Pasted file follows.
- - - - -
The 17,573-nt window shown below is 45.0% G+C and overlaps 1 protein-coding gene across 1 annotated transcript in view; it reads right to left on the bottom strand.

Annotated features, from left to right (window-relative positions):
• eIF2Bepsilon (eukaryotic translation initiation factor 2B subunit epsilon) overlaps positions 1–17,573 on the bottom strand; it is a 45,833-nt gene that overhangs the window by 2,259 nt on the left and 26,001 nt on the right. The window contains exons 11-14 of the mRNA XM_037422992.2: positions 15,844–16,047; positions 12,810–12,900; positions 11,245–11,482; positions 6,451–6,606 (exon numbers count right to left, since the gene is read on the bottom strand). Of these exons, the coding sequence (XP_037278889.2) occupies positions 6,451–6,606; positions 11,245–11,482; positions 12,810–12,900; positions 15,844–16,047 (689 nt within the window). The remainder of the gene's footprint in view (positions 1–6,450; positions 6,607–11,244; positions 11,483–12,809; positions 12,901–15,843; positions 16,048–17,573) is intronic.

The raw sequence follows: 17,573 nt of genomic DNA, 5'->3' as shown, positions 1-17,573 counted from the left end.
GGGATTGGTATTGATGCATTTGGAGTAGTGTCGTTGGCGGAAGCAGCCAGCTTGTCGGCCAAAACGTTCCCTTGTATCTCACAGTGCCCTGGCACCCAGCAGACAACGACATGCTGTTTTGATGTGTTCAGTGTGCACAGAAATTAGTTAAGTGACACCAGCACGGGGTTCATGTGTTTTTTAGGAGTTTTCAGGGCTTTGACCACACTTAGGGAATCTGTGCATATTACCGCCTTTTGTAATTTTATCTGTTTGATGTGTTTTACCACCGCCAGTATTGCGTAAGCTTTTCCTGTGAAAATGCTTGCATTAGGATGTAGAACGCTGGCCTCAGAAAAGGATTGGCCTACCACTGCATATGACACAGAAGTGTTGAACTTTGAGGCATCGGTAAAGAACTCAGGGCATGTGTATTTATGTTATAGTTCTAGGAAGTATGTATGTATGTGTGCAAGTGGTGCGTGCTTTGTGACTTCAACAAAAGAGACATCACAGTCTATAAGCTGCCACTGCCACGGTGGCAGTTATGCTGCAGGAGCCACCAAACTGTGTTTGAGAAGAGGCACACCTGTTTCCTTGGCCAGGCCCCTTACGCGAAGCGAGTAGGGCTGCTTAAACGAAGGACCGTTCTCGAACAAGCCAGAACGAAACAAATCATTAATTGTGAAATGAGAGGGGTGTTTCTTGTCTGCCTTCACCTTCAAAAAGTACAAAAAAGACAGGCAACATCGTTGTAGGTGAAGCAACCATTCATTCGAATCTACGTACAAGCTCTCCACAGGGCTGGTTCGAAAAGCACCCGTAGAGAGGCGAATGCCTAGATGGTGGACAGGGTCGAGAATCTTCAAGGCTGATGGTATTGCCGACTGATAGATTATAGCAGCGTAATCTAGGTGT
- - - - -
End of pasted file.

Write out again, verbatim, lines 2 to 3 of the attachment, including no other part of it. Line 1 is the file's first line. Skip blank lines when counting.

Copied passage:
Annotated features, from left to right (window-relative positions):
• eIF2Bepsilon (eukaryotic translation initiation factor 2B subunit epsilon) overlaps positions 1–17,573 on the bottom strand; it is a 45,833-nt gene that overhangs the window by 2,259 nt on the left and 26,001 nt on the right. The window contains exons 11-14 of the mRNA XM_037422992.2: positions 15,844–16,047; positions 12,810–12,900; positions 11,245–11,482; positions 6,451–6,606 (exon numbers count right to left, since the gene is read on the bottom strand). Of these exons, the coding sequence (XP_037278889.2) occupies positions 6,451–6,606; positions 11,245–11,482; positions 12,810–12,900; positions 15,844–16,047 (689 nt within the window). The remainder of the gene's footprint in view (positions 1–6,450; positions 6,607–11,244; positions 11,483–12,809; positions 12,901–15,843; positions 16,048–17,573) is intronic.